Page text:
In a horrific dream I was transported back to 1985 as a young man named Russell stood on the roof of a long boat on the Birmingham canal. He was bellowing the words to Born In The USA and throwing bad Springsteen shapes as the boat wallowed along the canal.
It was the year of Live Aid and the mega growth of Springsteen and the resurgence of Queen as a monster rock act. U2 managed to get some credibility and Jagger and Bowie gyrated, pouted and managed to unselfconsciously out embarrass the world as they danced in the streets.
All of this was brought on by my managing to find a copy of Bruce and the E-Streeters Live 1975-85 box-set of joy. I really dig Bruce, he is all machismo and sentimental sincerity. You get the idea he is probably a lot of fun to hang out with, worries about the little man and is a little embarrassed by his wealth as well as surprised at his popularity. It is a massive undertaking to listen to all five albums and I bet I have to stretch it out.
I did however find myself losing myself in the big sound of the E-Street Band and the Boss as they stroll though some of the best songs committed to record. Some of the mid song banter is a little cringeworthy, although my understanding it is this aspect of the Springsteen show that can really whip the crowd into a frenzy as he works them like a baptist preacher or snake oil salesman.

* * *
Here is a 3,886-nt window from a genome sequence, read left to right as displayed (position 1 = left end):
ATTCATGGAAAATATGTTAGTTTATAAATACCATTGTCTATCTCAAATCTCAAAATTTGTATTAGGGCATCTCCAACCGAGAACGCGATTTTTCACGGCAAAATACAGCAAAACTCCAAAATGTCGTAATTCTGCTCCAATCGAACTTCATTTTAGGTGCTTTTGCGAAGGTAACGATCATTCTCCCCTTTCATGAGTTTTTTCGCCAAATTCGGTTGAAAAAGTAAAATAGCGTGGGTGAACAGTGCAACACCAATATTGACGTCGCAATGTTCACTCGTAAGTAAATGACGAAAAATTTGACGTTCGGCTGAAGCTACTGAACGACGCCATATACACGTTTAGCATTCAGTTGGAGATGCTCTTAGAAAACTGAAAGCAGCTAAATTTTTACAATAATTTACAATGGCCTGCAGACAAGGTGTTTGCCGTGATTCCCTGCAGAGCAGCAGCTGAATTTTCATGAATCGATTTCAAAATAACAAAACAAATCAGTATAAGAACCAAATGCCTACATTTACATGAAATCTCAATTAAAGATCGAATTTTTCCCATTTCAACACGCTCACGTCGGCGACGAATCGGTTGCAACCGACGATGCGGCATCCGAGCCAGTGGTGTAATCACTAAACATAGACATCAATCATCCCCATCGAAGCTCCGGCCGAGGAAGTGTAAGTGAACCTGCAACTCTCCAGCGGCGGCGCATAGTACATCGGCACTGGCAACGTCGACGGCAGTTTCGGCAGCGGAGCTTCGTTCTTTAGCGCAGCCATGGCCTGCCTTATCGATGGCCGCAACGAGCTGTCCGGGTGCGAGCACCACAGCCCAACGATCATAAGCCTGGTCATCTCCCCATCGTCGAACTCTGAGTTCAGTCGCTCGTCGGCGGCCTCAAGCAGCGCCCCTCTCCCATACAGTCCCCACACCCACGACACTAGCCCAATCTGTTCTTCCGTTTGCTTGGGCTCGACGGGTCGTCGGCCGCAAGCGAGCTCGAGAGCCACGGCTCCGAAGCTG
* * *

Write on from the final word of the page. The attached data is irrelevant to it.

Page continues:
My biggest problem right now and then is getting the sight of that skinny white dude with the permed blonde hair in too tight, too short shorts dancing on that cheesy boat. At the time it was summer holidays and we thought it would be fun to putter up and down a canal. Russell managed to bring along hours of Live Aid he had copied from the TV. Everyone else forgot music and we had to put up with this onslaught. Until we pulled into a small town that had a WH Smith where I managed to find a copy of World Shut Your Mouth in the sale rack. Kolly Kibber’s Birthday never managed to drown out the memory or sound of Radio Ga Ga and Born In The USA though. It was however more successful than those slightly stretched live tapes at attracting the young ladies of the Midlands, it was also the first and last time anyone ever said to me you sound just like the Beatles in the UK.
As I hit side 4 of the box set I am wishing a bit I had found the Cope album as it is a classic but my guess is almost impossible to find in the wild in Oregon.